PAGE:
Nuclear Power

29 Jul 2021

Start-up of Japanese Used fuel Store Delayed

29 Jul 2021  by World Nuclear News   

Recyclable-Fuel Storage Company Ltd (RFS) now expects its interim used fuel storage facility in Mutsu, Aomori prefecture, to begin operating in fiscal year 2023 (ending March 2024). Following several previous delays, the facility - construction of which began in 2010 - had been scheduled to start up later this year. However, the construction of additional safety measures is taking longer than expected.

The RFSC, pictured in August 2013 (Image: RFS)

RFS is a joint venture established by utilities Tokyo Electric Power Company and Japan Atomic Power Company in November 2005. It is constructing the Recyclable Fuel Storage Centre (RFSC) to store the highly radioactive fuel assemblies from the utilities' boiling water and pressurised water reactors in dry storage casks until they are reprocessed at the Rokkasho plant, under construction about 50 kilometres away. A mix of recovered uranium and plutonium oxides - where the plutonium is never separated - would then be recycled into fresh mixed-oxide nuclear fuel at the J-MOX nuclear fuel manufacturing plant, alongside Rokkasho.

In March 2007, RFS applied to the Japanese government for a licence to construct the facility. On 27 August 2010, the joint venture announced that it had received approval from the Ministry of Economy, Trade and Industry for the design and construction of the RFSC.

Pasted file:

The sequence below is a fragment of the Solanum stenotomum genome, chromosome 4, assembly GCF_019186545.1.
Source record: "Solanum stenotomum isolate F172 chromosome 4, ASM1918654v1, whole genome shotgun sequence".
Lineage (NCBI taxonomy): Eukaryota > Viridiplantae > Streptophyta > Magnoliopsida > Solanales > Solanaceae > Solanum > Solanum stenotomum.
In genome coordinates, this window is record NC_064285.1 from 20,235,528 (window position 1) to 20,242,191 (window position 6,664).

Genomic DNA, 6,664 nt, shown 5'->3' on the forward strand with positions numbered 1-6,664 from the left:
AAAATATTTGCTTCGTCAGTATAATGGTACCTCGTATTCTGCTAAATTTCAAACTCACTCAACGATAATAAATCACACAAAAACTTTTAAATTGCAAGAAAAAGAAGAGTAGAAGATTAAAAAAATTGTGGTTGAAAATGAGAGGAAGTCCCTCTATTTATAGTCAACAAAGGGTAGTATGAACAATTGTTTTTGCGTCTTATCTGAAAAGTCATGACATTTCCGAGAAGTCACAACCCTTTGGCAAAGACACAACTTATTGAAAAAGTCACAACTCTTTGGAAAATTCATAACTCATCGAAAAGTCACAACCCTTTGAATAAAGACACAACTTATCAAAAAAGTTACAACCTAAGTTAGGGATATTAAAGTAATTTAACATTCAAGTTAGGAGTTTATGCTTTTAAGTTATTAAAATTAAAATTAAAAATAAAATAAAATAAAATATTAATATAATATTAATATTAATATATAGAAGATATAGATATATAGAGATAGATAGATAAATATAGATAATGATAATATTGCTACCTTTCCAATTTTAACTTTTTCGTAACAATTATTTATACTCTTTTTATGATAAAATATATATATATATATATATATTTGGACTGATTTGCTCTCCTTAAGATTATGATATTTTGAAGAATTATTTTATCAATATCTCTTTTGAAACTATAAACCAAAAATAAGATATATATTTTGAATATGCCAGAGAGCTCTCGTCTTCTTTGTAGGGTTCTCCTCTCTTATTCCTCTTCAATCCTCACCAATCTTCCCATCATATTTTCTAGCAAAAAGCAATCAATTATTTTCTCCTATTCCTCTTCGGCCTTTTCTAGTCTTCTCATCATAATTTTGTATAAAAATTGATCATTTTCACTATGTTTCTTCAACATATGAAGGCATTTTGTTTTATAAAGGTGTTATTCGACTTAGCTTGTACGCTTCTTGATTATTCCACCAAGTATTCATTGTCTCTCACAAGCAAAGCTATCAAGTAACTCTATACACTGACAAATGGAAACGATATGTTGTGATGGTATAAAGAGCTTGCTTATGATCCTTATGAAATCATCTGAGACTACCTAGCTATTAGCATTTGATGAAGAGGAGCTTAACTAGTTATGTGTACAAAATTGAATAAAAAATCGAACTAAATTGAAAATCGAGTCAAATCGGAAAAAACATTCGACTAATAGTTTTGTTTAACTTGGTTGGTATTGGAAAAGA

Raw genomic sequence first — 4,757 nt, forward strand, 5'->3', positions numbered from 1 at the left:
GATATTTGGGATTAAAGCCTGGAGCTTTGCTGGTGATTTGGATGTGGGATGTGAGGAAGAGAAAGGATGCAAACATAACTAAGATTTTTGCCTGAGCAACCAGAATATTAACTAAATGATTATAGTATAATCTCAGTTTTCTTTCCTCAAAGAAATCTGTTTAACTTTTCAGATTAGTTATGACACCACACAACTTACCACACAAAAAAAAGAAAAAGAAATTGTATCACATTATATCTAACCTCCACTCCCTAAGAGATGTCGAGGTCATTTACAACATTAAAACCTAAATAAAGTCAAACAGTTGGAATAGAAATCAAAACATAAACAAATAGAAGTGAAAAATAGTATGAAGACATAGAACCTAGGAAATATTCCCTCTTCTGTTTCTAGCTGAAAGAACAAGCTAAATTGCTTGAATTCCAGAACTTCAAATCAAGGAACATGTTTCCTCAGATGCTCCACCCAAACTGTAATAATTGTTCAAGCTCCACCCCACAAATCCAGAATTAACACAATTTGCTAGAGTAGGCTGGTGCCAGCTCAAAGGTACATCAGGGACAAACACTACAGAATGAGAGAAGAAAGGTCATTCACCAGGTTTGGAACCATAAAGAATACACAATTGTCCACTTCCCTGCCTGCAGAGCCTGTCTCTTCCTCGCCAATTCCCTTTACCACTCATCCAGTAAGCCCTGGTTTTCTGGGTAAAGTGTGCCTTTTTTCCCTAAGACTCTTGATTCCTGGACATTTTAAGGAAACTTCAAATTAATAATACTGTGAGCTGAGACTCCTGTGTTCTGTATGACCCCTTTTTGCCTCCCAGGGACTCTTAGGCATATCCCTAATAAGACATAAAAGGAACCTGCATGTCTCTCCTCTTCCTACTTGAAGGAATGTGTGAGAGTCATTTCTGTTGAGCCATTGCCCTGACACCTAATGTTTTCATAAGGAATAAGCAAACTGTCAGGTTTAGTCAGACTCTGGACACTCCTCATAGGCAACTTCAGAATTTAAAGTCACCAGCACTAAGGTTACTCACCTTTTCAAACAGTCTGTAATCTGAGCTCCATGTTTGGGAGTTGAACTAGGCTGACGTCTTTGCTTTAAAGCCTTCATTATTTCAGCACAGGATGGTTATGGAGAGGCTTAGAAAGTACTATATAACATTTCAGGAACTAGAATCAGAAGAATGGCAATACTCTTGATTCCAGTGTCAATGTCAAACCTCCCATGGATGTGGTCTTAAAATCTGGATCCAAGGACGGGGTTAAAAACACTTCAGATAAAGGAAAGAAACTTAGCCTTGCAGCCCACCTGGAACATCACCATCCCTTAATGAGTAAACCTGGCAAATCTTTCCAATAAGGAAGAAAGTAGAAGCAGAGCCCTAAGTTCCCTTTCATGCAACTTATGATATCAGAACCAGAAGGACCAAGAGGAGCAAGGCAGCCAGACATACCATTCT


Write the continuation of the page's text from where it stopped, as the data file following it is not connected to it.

A ground-breaking ceremony for the facility was held four days later. It was originally expected to begin operating in July 2012 with an initial capacity of 3000 tonnes of used fuel, with plans to later increase this capacity to 5000 tonnes. The fuel will be held within steel casks for up to 50 years.

Construction work of the initial storage building was eventually completed in August 2013. However, in December 2013, new safety standards for nuclear fuel cycle facilities based on the lessons learned from the Fukushima Daiichi accident were introduced by Japan's Nuclear Regulation Authority (NRA). RFS was required to conduct further assessments for the facility's ability to withstand earthquakes, tsunami, volcanoes and tornadoes. The company submitted its initial design and construction programme document to the NRA in March 2016 and the regulator approved its safety plans for the facility on 11 November last year.

RFS has now announced that the construction of additional safety measures at the RFSC, previously planned to begin in 2019, will not start until 2021. The start of operation of the facility is therefore now expected in 2023, instead of during 2021, as previously planned.

More News